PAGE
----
Michael Holding: The System, Plus T20 Is Destroying Our Cricket

Former West Indies fast bowler, Michael Holding
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By Neto Baptiste

An ineffective development system coupled with the drawing power of T20 cricket continues to work against the success of current and possibly future West Indies teams.

This is according to former fast bowler, author and commentator, Michael Holding, who said players will always have natural ability, but once the process used to harness that ability is flawed, then players are doomed to failure.

“There’s no way you can lose talent. Talent does not just disappear, but the system we have now doesn’t bring that talent through in my opinion, and also, because of the fact that there is so much other 20/20 cricket going on around the world where guys can earn a lot of money, they disappear in that direction,” he said.

“I remember a tour to Australia quite a few years ago that we had about nine cricketers playing in the big bash when the West Indies were playing down there. None of them were playing for the West Indies, but they were all playing in the West Indies, earning big money. If we had all this talent in the West Indies team, and not playing in these 20/20 tournaments, we would not be where we are, so the system plus the 20/20 is what is destroying our cricket,” he added.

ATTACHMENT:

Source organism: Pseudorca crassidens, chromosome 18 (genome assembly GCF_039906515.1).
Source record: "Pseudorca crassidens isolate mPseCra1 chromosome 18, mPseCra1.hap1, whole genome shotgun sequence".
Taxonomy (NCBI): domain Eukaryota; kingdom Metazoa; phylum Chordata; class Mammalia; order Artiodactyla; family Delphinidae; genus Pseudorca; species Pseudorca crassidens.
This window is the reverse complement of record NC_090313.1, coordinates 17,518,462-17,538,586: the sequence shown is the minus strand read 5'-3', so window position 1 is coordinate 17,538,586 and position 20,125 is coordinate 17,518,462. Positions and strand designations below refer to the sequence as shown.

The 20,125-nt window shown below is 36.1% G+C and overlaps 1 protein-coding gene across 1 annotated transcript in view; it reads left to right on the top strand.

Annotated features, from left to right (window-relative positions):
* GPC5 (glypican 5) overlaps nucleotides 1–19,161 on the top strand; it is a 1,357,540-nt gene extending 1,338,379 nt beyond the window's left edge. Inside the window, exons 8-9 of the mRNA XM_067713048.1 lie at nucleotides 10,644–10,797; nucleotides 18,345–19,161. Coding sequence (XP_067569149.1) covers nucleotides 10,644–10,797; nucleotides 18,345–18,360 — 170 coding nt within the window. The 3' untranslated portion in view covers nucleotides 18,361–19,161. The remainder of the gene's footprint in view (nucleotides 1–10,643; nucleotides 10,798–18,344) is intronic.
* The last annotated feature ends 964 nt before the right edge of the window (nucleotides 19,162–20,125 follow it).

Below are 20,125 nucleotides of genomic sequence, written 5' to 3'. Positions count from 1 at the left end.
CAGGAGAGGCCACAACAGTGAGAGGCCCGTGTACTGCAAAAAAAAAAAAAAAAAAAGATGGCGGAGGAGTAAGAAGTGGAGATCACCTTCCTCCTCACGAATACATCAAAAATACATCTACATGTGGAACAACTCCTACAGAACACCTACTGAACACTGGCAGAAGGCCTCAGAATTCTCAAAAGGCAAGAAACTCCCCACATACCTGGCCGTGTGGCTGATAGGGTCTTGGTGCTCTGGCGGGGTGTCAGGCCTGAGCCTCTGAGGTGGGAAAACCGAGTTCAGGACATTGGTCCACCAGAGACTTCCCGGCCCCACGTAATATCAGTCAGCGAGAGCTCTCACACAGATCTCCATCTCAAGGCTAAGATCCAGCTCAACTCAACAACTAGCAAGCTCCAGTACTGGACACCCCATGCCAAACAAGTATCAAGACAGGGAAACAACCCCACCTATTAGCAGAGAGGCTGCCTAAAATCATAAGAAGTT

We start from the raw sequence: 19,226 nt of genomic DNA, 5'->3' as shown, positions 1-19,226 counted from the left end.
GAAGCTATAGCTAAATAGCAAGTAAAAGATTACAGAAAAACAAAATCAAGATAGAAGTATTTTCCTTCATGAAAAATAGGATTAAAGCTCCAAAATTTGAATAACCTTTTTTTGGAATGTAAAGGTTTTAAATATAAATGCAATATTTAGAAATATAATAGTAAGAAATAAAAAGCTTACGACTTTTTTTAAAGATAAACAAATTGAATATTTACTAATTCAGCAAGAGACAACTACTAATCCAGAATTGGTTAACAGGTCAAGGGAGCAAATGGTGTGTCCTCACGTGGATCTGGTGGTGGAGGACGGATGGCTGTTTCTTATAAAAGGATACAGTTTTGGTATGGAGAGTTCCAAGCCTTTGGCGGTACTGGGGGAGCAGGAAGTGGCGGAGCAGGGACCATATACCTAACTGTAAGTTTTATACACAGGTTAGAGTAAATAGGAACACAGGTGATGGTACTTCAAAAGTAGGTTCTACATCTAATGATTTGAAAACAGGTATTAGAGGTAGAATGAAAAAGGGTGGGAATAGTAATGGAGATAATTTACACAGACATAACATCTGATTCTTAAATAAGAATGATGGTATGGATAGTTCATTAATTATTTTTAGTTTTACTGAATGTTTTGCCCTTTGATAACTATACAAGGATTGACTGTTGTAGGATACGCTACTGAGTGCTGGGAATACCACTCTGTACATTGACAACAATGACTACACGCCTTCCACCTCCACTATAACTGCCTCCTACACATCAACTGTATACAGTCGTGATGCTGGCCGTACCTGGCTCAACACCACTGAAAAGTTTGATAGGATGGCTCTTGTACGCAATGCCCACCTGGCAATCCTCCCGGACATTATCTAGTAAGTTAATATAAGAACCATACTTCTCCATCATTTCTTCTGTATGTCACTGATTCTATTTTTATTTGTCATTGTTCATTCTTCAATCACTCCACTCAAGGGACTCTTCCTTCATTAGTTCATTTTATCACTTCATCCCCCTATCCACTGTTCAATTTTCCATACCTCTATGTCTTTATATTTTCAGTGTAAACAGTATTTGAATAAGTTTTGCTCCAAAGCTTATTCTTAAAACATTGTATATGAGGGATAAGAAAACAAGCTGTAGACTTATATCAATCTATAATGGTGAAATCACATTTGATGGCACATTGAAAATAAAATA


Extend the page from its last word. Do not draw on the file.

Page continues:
The Jamaican, who claimed 249 wickets in 60 Test matches, and another 142 in 102 ODI matches, said that the system that he refers to does not only include the players, but all involved in the process.

“Changing the coach, changing the president, changing the captain, changing the support staff is not going to change the situation with West Indies cricket. West Indies cricket needs to start itself, starting from the structure of the board and the structure of our cricket, and try to make sure that that is right first of all. I keep on preaching, but it’s going nowhere that we need a transparent organisation running our cricket, and an orgainsation that’s accountable to something or someone. Right now, they are unaccountable, they don’t have to answer to anyone, so they do as they like and nobody can question them,” he said.

Holding, author of the book “Why We Kneel, How We Rise,” said that like some other former players, although he still follows the team, he cannot bring himself to watch them play.

“You try to build up a shield, and that’s why I don’t watch it because I don’t want to be seeing it, because that’s going to hurt even more. I check it in cricinfo and when I see the scores it hurts, but I try to build up a shield against the hurt, but you can’t just divorce yourself from it,” he said.

Holding was speaking on Observer Radio’s Good Morning Jojo sports show.

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